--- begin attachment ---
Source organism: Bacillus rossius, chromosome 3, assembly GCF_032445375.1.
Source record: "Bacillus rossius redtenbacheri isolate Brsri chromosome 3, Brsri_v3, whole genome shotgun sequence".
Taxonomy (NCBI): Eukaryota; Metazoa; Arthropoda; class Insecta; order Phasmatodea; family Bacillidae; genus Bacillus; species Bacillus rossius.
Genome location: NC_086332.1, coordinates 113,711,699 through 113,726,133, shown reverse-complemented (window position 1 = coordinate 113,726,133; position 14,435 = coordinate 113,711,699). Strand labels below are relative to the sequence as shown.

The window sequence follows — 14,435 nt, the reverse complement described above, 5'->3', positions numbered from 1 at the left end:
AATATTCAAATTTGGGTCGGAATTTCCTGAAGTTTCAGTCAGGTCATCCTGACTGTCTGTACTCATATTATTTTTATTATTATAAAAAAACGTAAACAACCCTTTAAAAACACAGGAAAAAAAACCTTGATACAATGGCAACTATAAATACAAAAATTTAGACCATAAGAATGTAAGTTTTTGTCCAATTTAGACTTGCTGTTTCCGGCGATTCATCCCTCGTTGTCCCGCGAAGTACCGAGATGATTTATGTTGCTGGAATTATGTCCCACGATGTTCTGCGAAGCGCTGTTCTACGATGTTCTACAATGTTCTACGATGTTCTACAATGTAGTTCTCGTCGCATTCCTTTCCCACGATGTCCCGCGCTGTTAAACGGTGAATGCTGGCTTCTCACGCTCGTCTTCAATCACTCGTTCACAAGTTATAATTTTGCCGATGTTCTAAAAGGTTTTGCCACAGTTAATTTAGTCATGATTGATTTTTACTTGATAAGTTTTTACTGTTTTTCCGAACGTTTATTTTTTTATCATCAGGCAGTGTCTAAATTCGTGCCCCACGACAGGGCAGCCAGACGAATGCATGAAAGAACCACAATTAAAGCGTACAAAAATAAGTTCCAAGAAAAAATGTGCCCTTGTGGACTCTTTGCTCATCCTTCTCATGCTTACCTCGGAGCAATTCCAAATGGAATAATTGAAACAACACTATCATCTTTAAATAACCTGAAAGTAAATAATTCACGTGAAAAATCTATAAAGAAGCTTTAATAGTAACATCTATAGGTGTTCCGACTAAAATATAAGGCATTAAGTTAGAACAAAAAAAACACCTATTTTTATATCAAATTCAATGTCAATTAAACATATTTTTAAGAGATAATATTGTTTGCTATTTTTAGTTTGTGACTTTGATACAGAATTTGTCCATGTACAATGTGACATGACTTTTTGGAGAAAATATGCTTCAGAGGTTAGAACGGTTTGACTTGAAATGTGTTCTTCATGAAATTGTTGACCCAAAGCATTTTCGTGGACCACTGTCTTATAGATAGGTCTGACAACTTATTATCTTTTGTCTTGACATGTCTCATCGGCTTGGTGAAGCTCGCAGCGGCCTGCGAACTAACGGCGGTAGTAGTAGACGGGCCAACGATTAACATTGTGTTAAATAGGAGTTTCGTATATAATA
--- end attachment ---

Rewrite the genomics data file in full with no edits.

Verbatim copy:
Source organism: Bacillus rossius, chromosome 3, assembly GCF_032445375.1.
Source record: "Bacillus rossius redtenbacheri isolate Brsri chromosome 3, Brsri_v3, whole genome shotgun sequence".
Taxonomy (NCBI): Eukaryota; Metazoa; Arthropoda; class Insecta; order Phasmatodea; family Bacillidae; genus Bacillus; species Bacillus rossius.
Genome location: NC_086332.1, coordinates 113,711,699 through 113,726,133, shown reverse-complemented (window position 1 = coordinate 113,726,133; position 14,435 = coordinate 113,711,699). Strand labels below are relative to the sequence as shown.

The window sequence follows — 14,435 nt, the reverse complement described above, 5'->3', positions numbered from 1 at the left end:
AATATTCAAATTTGGGTCGGAATTTCCTGAAGTTTCAGTCAGGTCATCCTGACTGTCTGTACTCATATTATTTTTATTATTATAAAAAAACGTAAACAACCCTTTAAAAACACAGGAAAAAAAACCTTGATACAATGGCAACTATAAATACAAAAATTTAGACCATAAGAATGTAAGTTTTTGTCCAATTTAGACTTGCTGTTTCCGGCGATTCATCCCTCGTTGTCCCGCGAAGTACCGAGATGATTTATGTTGCTGGAATTATGTCCCACGATGTTCTGCGAAGCGCTGTTCTACGATGTTCTACAATGTTCTACGATGTTCTACAATGTAGTTCTCGTCGCATTCCTTTCCCACGATGTCCCGCGCTGTTAAACGGTGAATGCTGGCTTCTCACGCTCGTCTTCAATCACTCGTTCACAAGTTATAATTTTGCCGATGTTCTAAAAGGTTTTGCCACAGTTAATTTAGTCATGATTGATTTTTACTTGATAAGTTTTTACTGTTTTTCCGAACGTTTATTTTTTTATCATCAGGCAGTGTCTAAATTCGTGCCCCACGACAGGGCAGCCAGACGAATGCATGAAAGAACCACAATTAAAGCGTACAAAAATAAGTTCCAAGAAAAAATGTGCCCTTGTGGACTCTTTGCTCATCCTTCTCATGCTTACCTCGGAGCAATTCCAAATGGAATAATTGAAACAACACTATCATCTTTAAATAACCTGAAAGTAAATAATTCACGTGAAAAATCTATAAAGAAGCTTTAATAGTAACATCTATAGGTGTTCCGACTAAAATATAAGGCATTAAGTTAGAACAAAAAAAACACCTATTTTTATATCAAATTCAATGTCAATTAAACATATTTTTAAGAGATAATATTGTTTGCTATTTTTAGTTTGTGACTTTGATACAGAATTTGTCCATGTACAATGTGACATGACTTTTTGGAGAAAATATGCTTCAGAGGTTAGAACGGTTTGACTTGAAATGTGTTCTTCATGAAATTGTTGACCCAAAGCATTTTCGTGGACCACTGTCTTATAGATAGGTCTGACAACTTATTATCTTTTGTCTTGACATGTCTCATCGGCTTGGTGAAGCTCGCAGCGGCCTGCGAACTAACGGCGGTAGTAGTAGACGGGCCAACGATTAACATTGTGTTAAATAGGAGTTTCGTATATAATA